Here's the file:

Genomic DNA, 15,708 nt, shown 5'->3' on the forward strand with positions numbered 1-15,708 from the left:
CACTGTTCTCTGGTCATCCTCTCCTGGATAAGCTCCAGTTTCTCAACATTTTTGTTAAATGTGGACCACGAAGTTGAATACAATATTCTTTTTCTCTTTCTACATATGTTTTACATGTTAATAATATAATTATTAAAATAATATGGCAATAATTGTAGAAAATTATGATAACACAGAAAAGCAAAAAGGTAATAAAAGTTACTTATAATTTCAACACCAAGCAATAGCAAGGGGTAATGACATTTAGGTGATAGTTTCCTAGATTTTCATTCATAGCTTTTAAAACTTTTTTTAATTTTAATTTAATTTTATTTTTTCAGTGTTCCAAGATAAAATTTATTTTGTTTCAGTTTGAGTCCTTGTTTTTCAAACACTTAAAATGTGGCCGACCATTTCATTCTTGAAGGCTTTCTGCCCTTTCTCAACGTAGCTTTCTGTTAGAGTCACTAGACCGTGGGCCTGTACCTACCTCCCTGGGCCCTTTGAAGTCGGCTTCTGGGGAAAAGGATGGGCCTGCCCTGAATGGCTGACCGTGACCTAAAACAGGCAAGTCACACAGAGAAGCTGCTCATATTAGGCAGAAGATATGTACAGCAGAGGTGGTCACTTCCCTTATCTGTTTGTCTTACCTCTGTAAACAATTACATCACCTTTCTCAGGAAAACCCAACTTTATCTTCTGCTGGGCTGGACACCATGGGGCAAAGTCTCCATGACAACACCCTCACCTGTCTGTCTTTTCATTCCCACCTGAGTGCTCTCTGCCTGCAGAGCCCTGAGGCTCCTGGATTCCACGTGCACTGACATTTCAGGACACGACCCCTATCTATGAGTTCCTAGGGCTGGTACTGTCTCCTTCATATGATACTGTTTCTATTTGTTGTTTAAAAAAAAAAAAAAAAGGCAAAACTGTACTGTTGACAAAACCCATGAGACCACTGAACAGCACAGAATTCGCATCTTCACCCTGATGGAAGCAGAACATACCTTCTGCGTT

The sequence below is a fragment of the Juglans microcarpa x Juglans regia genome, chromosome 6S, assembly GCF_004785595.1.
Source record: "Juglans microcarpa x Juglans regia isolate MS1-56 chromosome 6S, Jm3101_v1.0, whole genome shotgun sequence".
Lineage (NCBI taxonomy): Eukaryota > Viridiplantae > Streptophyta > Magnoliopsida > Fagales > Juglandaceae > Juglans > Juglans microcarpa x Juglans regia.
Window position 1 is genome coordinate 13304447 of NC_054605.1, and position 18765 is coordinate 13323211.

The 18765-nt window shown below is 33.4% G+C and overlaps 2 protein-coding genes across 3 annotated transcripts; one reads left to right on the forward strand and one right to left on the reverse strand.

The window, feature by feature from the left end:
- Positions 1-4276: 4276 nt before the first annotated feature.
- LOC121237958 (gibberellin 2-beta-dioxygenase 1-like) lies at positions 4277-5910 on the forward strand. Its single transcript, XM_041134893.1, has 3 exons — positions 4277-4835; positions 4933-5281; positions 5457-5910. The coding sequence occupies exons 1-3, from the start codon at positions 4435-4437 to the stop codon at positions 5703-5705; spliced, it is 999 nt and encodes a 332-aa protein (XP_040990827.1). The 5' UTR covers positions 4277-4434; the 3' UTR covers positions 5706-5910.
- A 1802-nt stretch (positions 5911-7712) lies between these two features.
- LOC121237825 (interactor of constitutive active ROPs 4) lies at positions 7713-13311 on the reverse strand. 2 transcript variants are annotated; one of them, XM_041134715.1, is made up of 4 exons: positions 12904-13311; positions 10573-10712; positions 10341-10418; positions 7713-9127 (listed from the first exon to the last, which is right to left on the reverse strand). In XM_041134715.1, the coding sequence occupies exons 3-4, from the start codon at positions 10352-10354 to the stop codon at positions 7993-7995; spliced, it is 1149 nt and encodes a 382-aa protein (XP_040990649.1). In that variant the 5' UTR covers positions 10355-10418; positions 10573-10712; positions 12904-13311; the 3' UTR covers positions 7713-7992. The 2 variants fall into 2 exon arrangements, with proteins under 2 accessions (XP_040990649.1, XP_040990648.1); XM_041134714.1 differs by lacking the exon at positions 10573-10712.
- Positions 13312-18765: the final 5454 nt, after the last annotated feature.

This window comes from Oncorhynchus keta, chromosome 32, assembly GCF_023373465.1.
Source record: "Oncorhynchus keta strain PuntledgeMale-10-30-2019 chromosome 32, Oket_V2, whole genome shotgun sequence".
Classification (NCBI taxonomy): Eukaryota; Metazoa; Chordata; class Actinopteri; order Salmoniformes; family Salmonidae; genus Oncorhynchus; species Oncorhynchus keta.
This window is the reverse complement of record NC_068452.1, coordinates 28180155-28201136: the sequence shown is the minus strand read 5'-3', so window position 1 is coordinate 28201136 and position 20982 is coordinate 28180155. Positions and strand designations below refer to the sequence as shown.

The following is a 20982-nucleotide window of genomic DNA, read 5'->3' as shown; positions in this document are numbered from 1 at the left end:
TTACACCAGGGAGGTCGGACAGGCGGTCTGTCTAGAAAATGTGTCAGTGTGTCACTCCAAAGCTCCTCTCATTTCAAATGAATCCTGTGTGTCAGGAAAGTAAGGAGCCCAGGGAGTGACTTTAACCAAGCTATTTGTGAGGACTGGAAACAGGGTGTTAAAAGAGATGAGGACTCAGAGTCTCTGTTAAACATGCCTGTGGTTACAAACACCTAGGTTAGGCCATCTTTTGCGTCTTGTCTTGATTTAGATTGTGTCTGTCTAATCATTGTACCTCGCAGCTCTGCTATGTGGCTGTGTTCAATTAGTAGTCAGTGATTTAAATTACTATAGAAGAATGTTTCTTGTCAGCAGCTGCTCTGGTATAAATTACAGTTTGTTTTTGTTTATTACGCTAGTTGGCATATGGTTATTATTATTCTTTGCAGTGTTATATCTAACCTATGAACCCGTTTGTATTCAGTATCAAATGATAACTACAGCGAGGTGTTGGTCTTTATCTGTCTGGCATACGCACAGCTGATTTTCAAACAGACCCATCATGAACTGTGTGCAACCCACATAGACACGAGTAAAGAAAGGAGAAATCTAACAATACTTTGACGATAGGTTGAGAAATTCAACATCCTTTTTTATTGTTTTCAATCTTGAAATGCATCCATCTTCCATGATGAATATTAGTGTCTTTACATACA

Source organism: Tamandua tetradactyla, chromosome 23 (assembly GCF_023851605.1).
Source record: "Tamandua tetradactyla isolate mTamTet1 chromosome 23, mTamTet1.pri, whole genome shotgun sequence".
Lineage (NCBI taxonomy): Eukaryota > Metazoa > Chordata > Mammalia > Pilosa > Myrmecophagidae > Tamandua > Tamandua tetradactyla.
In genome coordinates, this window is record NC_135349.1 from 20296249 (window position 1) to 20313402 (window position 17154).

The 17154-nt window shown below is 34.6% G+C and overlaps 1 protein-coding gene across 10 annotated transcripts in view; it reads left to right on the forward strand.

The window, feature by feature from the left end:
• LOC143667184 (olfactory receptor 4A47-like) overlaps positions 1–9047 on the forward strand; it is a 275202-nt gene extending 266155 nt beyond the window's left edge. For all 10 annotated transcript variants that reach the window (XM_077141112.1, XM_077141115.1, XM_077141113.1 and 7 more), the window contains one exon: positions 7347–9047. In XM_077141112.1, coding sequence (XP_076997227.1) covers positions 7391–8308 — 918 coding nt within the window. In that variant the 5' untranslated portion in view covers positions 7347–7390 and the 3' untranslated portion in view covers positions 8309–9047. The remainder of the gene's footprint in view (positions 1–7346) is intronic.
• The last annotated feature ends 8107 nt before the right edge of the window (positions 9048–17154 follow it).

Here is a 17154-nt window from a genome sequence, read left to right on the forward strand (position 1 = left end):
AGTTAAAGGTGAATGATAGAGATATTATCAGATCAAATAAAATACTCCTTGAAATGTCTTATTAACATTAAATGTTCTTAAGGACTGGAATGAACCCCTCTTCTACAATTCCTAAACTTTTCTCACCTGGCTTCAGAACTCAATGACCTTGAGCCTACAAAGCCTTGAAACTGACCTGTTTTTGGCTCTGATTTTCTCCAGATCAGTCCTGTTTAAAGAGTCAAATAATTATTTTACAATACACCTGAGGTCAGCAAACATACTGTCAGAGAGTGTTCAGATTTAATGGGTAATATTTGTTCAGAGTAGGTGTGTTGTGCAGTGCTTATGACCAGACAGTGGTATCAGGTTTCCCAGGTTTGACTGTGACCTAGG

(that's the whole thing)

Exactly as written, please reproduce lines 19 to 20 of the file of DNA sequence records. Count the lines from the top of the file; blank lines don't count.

TTACACCAGGGAGGTCGGACAGGCGGTCTGTCTAGAAAATGTGTCAGTGTGTCACTCCAAAGCTCCTCTCATTTCAAATGAATCCTGTGTGTCAGGAAAGTAAGGAGCCCAGGGAGTGACTTTAACCAAGCTATTTGTGAGGACTGGAAACAGGGTGTTAAAAGAGATGAGGACTCAGAGTCTCTGTTAAACATGCCTGTGGTTACAAACACCTAGGTTAGGCCATCTTTTGCGTCTTGTCTTGATTTAGATTGTGTCTGTCTAATCATTGTACCTCGCAGCTCTGCTATGTGGCTGTGTTCAATTAGTAGTCAGTGATTTAAATTACTATAGAAGAATGTTTCTTGTCAGCAGCTGCTCTGGTATAAATTACAGTTTGTTTTTGTTTATTACGCTAGTTGGCATATGGTTATTATTATTCTTTGCAGTGTTATATCTAACCTATGAACCCGTTTGTATTCAGTATCAAATGATAACTACAGCGAGGTGTTGGTCTTTATCTGTCTGGCATACGCACAGCTGATTTTCAAACAGACCCATCATGAACTGTGTGCAACCCACATAGACACGAGTAAAGAAAGGAGAAATCTAACAATACTTTGACGATAGGTTGAGAAATTCAACATCCTTTTTTATTGTTTTCAATCTTGAAATGCATCCATCTTCCATGATGAATATTAGTGTCTTTACATACA

Source organism: Tamandua tetradactyla, chromosome 23 (assembly GCF_023851605.1).